Save the University of Vermont’s Classics Department!
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The University of Vermont’s College of Arts and Sciences has announced a plan to cut 12 of the 56 majors, 11 of the 63 minors, and 4 of the 10 master’s degree programs. Among the departments slated for termination is the Classics department, which offers three discrete majors: Classical Civilization, Greek, and Latin. These measures are both extreme and disconcerting. The University states that they have “a comprehensive commitment to a liberal arts education,” and yet time and time again, when facing budgetary issues, they target their humanities programs first. As a “public ivy” they should be committed to holding up academic ideals and offering a diverse range of courses to their student body.
The Classics department offers high-quality ancient language courses. Ancient Greek and Latin continue to be widely used within medical and law circles and their acquisition improves one’s English language proficiency and their ability to learn other languages. Furthermore, the history of the ancient world is highly important. History must always be studied and can serve as a guide or a caution to us in the present. To label the stories of the past unimportant is anti-academic. In addition to this, the larger discipline of Classics is undergoing radical change. For the first time the stories of women, slaves, metics, and the lower class are sought out and listened to. The elimination of the discipline as it works to become more equal would be a great shame. Furthermore, ancient perceptions of sexism, xenophobia, and racism persist in our society today, and understanding the roots of these institutions is essential to deconstructing them.
The department is easily one of the most welcoming on campus. The professors, all of whom are kind and knowledgeable, are easy to access and are always willing to be of assistance. For me, personally, the effect that the department has had on my life cannot be overstated. I was barely able to speak in front of other people when I arrived at college and now I am the president of a club of people that I count among my closest friends. I have always felt listened to and supported by both the students and the faculty. The classes encourage their students to challenge themselves and grow.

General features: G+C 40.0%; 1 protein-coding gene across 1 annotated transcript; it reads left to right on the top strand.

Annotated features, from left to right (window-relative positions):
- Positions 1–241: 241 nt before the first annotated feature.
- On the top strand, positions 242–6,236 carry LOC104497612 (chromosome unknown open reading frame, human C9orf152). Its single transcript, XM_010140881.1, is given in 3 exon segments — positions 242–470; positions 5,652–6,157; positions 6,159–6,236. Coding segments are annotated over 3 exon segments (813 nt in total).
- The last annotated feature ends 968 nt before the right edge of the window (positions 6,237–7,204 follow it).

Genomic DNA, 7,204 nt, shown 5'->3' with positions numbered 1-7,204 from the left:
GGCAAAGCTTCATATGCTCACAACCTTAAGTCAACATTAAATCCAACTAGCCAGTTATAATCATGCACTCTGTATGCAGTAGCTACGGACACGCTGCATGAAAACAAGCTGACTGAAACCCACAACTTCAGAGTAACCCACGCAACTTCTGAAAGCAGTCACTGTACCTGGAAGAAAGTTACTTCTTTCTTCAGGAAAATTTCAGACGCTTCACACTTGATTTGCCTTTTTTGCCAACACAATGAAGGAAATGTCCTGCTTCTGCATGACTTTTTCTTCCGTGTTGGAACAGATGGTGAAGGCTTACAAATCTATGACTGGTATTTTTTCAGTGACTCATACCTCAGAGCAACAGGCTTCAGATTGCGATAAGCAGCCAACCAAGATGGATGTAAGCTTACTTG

These measures also ignore the long history of the Classics department at UVM. The department has existed since the founding of the University in 1791. The name “UVM” itself stands for Universitas Viridis Montis which is Latin. The school motto, “studiis et rebus honestis,” is also in Latin, a quote from the Roman author Horace. Many of illustrious UVM’s most names belong to former members of Classics faculty; including Samuel Bassett, Lester Prindle, Joseph Torrey, John Goodrich, James Wheeler, Matthew Buckham, and George Kidder. The famous alumnus Geroge Washington Henderson was also heavily involved in the Classics, going on to become a professor of Greek and Latin. The names of these individuals are all over the campus with buildings, scholarships, library sections, and, most notably, the Henderson Cafe named after them. Though they are happy to honor and advertise with the names of former UVM Classicists, they plan to destroy their home department. By doing so, the UVM administration would ignore their own important history and disrespect alumni.
The proposed cuts are still just that, proposed. Alumni, students, faculty, and friends of Classics, can come together and resist these measures. In addition to signing this petition, we encourage people to write letters of protest expressing their concerns to Dean Falls, Provost Prelock, and President Garimella. Local publications, such as the VT Digger have also been eager to hear from students. Remind the University that education always comes before profit. The humanities will never cease to be important. They teach us irreplaceable skills and values but, more than that, they teach us how to be human.
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